Transmission networks inferred from HIV sequence data
Ragonnet-Cronin, Manon Lily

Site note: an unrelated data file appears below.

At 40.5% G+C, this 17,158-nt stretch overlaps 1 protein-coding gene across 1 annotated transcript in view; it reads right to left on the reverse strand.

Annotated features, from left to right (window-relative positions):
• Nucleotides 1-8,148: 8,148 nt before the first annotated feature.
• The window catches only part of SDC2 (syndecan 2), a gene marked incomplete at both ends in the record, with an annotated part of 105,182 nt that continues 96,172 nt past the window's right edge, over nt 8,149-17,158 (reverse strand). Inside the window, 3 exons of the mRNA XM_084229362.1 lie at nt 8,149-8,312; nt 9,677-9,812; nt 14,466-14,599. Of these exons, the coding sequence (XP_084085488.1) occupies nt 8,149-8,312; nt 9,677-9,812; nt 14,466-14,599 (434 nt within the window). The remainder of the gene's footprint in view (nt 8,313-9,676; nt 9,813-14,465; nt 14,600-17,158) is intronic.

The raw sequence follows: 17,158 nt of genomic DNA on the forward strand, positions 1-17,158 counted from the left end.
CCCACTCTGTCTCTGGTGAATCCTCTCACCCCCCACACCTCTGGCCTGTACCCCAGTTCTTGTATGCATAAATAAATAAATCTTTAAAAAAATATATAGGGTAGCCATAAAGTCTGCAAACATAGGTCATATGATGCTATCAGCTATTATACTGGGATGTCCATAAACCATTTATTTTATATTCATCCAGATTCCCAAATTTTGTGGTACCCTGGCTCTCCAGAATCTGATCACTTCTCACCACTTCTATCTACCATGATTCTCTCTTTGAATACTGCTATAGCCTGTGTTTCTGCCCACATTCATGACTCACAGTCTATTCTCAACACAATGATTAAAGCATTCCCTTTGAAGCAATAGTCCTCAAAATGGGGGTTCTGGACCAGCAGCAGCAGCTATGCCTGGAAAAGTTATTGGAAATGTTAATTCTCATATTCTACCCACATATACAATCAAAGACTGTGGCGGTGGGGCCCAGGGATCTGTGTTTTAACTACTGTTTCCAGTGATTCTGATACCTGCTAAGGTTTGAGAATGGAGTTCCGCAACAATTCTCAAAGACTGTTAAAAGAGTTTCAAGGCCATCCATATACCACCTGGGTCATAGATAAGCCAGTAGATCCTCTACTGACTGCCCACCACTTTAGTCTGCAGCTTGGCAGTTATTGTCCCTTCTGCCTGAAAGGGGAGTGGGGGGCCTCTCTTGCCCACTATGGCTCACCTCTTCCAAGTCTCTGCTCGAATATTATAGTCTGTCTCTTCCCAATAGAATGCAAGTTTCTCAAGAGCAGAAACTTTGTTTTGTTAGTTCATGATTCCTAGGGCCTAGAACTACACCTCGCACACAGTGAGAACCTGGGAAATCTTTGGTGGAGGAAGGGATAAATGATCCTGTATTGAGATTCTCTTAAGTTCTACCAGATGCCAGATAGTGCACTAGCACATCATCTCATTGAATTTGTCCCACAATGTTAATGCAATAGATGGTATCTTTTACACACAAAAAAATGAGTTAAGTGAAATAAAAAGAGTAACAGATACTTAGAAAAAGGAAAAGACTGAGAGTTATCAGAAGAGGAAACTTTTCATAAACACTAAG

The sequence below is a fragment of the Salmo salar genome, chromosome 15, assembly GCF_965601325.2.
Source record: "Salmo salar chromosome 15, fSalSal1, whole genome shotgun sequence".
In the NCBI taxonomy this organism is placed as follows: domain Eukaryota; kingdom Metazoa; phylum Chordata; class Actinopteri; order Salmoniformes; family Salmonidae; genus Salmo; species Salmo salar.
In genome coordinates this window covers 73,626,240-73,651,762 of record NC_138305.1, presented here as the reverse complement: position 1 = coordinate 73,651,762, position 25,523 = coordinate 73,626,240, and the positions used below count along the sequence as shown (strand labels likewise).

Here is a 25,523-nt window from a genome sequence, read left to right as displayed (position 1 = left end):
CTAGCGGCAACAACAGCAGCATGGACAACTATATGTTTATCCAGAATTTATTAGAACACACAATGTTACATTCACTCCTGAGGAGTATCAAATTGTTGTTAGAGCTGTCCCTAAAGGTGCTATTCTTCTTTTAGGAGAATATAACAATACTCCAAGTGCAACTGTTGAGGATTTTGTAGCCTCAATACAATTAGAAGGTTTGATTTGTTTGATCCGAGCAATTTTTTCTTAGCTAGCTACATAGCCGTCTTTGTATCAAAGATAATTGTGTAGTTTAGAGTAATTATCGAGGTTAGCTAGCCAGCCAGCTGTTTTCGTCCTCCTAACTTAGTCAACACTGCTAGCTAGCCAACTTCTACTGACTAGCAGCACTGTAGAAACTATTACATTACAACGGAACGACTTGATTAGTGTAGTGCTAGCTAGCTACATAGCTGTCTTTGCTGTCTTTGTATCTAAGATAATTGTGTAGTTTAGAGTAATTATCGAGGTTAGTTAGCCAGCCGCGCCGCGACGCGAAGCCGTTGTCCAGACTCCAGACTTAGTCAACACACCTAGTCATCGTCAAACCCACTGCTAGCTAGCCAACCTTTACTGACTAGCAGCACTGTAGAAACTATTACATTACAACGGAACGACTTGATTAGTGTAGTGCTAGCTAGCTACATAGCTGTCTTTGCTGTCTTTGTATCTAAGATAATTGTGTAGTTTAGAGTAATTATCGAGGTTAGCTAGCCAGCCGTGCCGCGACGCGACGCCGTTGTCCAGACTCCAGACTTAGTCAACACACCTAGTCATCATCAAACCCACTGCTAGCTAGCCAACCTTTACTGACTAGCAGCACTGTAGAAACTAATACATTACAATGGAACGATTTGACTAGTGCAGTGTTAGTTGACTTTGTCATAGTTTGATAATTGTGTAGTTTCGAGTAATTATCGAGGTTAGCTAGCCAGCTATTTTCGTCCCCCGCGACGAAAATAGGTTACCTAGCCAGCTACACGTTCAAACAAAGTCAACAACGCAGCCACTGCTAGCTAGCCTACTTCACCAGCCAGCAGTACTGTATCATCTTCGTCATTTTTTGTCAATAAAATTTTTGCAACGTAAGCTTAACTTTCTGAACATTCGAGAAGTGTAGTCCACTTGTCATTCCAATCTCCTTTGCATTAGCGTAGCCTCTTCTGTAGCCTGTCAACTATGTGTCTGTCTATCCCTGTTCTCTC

HIV in the UK in the 1980s was concentrated within men who have sex with men (MSM) and people who inject drugs (PWID) but heterosexual sex is now the most frequently reported risk behaviour. As these risk groups are associated with different virus populations, this is reflected in the subtype diversification of the UK epidemic, which was historically dominated by subtype B. I have made use of a national database of HIV sequences collected during routine clinical care, which also contains data on age, sex, route of exposure & ethnicity. The 2014 release of the UK HIV Drug Resistance Database contained data from over 60,000 patients. In this thesis, I first describe the development of novel tools that rapidly and automatically identify HIV clusters within phylogenetic trees containing tens of thousands of sequences because they represent transmission chains within the larger infected population. I use these tools to compare the HIV subtype B epidemics in the UK and Switzerland, which had both been described separately but using different approaches. Working with Swiss colleagues, I was able to analyse the epidemics in exactly the same way without having to share sensitive data. I found clustering in the UK to be much higher at relaxed thresholds than in Switzerland (34% vs 16%) indicating that the UK database is more likely to capture transmission chains. Down sampling revealed that this pattern is driven by the larger size of the UK epidemic. At tighter cluster thresholds, the epidemics were very similar. I next use these tools to analyse the spread of emerging subtypes A1, C, D and G in the UK. I found both risk group and cluster size to be predictive of cluster growth, which I tested using simulations and a GLM. Growth of MSM and crossover clusters was significantly higher than expected for subtypes A1 and C, indicating that crossover from heterosexuals to MSM has contributed to their expansion within the UK. Numbers were small for subtypes D and G but the proportion of new diagnoses linking to MSM and crossover clusters was similar to A1 and C, suggesting that the same pattern may be emerging for D and G. I conclude by evaluating the accuracy of a method previously described by our group to generate transmission networks from HIV sequences. The interpretation of clustering patterns from phylogenetic trees is difficult because of the absence of a standardised statistical framework. In contrast, a body of work exists that relates disease transmission to networks. Using large simulated datasets, I developed algorithms which eliminate improbable links. I then reconstructed improved UK transmission networks for subtypes A1, B and C and compare network metrics (such as the degree distribution) between risk groups. Together with other evidence, this thesis demonstrates that the UK HIV epidemic continues to be driven by transmission among MSM. The UK epidemic is no longer compartmentalised and the crossing over of subtypes across risk groups has been facilitated by MSM also having sex with women.
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